The government of India has appointed a Green Law Panel to review archaic laws related to forestry and environment. Some of the acts are so old that they deserve to be archived rather than being implemented.
The acts which will fall under the purview of the commission headed by TSR Subramaniam are:
- Wildlife (Protection) Act, 1972
- Water (Prevention and Control of Pollution) Act, 1974
- Forest (Conservation) Act, 1980
- Air (Prevention and Control of Pollution) Act, 1981
- Environment (Protection) Act , 1986
The commission which will submit its report in two months (was setup in august 2014) will recommend how to amend existing laws in light of various court orders. It has been a long standing demand to amend the Wildlife (Protection) Act, to ensure that it is in compliance with Convention on International Trade in Endangered Species of Wild Fauna and Flora (CITES).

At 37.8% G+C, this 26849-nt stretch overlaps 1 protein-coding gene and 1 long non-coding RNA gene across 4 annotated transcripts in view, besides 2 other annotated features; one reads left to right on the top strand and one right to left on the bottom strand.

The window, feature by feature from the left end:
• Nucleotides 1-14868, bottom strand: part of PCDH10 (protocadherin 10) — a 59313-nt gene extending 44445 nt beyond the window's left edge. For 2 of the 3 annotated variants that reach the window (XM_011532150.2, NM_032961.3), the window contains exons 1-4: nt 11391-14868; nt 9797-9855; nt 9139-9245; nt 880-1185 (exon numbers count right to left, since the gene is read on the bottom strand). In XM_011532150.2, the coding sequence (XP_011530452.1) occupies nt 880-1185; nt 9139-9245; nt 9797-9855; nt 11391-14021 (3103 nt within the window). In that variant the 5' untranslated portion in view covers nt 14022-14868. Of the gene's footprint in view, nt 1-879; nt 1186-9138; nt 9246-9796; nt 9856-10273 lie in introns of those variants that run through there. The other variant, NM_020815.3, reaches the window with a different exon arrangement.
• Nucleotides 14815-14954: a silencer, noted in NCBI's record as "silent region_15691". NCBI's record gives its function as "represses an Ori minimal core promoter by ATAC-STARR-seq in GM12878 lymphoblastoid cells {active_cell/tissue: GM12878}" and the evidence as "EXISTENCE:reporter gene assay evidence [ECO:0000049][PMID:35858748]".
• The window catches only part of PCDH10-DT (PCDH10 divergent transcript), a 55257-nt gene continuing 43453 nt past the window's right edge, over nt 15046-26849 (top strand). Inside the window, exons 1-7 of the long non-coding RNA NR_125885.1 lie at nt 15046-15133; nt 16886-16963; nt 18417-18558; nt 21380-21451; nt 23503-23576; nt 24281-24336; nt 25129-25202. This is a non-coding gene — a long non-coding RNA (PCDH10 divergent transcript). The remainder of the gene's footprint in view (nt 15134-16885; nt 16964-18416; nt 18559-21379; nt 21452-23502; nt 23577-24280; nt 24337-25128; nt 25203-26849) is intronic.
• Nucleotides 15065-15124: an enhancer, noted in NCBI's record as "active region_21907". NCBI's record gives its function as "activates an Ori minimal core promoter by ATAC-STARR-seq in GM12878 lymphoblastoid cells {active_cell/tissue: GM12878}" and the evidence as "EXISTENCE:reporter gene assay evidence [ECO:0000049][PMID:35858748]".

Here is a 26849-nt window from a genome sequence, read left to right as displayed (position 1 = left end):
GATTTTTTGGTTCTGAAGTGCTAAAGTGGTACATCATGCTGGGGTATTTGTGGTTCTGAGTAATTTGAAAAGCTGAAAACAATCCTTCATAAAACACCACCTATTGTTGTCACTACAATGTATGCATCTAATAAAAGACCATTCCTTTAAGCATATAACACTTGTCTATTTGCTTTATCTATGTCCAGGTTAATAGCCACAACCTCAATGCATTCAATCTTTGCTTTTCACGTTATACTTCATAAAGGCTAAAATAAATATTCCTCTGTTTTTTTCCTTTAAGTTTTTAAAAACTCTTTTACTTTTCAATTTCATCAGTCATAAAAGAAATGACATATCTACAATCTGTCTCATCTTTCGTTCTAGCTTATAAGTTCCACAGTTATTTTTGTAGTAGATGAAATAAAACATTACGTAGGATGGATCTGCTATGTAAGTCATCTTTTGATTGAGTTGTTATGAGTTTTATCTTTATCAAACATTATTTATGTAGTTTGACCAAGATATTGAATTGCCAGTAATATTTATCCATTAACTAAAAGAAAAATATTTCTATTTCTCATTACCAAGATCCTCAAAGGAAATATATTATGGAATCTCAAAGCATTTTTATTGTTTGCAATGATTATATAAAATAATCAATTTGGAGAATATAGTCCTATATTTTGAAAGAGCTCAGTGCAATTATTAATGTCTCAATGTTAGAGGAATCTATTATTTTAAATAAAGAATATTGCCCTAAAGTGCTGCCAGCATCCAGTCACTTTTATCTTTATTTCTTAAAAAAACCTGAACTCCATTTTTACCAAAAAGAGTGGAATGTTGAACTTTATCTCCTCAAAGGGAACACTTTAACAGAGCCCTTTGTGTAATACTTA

As per the Forest (Conservation Act), 1980, conversion of forest land to non-forest use is not allowed without consent of the Centre. However, the MoEF has given approval generally to all road-projects in border and naxal areas.
MoEF’s Genetic Engineering Appraisal Committee (GEAC) has cleared field-trials for certain GM-crops. But the minutes of the meeting not published. Government has also diluted the public hearing requirements for Environment Impact Assessment (EIA).
Environmentalists fear that the recommendations maybe used to dilute the provisions of the acts to render them industry friendly. The current government has also been criticised for a range of other measures such as reconstitution of the National Board for Wildlife (NBWL) without NGO members. The government has also eased the environment clearance procedure on coal projects.
It remains to be seen if the amended versions will be pro industry or pro environment.